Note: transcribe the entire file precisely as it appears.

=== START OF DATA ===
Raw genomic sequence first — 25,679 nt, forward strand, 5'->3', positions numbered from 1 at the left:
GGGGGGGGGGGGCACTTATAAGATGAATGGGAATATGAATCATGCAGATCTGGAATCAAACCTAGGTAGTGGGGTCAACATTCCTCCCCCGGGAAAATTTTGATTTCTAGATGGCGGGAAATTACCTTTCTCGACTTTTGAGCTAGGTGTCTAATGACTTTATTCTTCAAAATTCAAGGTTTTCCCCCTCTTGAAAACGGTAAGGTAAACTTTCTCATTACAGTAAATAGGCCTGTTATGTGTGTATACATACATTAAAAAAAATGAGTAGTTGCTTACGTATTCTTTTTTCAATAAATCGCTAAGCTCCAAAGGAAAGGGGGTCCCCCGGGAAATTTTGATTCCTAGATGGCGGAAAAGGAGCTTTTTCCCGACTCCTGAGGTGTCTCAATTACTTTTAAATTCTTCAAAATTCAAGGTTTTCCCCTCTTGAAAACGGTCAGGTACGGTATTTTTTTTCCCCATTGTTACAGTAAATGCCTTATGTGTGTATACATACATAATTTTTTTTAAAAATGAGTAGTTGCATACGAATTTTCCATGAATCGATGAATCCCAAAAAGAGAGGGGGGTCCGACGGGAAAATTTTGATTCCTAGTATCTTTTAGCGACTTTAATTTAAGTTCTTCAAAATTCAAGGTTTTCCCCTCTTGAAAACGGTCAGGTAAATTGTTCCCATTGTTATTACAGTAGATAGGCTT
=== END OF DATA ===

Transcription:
Raw genomic sequence first — 25,679 nt, forward strand, 5'->3', positions numbered from 1 at the left:
GGGGGGGGGGGGCACTTATAAGATGAATGGGAATATGAATCATGCAGATCTGGAATCAAACCTAGGTAGTGGGGTCAACATTCCTCCCCCGGGAAAATTTTGATTTCTAGATGGCGGGAAATTACCTTTCTCGACTTTTGAGCTAGGTGTCTAATGACTTTATTCTTCAAAATTCAAGGTTTTCCCCCTCTTGAAAACGGTAAGGTAAACTTTCTCATTACAGTAAATAGGCCTGTTATGTGTGTATACATACATTAAAAAAAATGAGTAGTTGCTTACGTATTCTTTTTTCAATAAATCGCTAAGCTCCAAAGGAAAGGGGGTCCCCCGGGAAATTTTGATTCCTAGATGGCGGAAAAGGAGCTTTTTCCCGACTCCTGAGGTGTCTCAATTACTTTTAAATTCTTCAAAATTCAAGGTTTTCCCCTCTTGAAAACGGTCAGGTACGGTATTTTTTTTCCCCATTGTTACAGTAAATGCCTTATGTGTGTATACATACATAATTTTTTTTAAAAATGAGTAGTTGCATACGAATTTTCCATGAATCGATGAATCCCAAAAAGAGAGGGGGGTCCGACGGGAAAATTTTGATTCCTAGTATCTTTTAGCGACTTTAATTTAAGTTCTTCAAAATTCAAGGTTTTCCCCTCTTGAAAACGGTCAGGTAAATTGTTCCCATTGTTATTACAGTAGATAGGCTT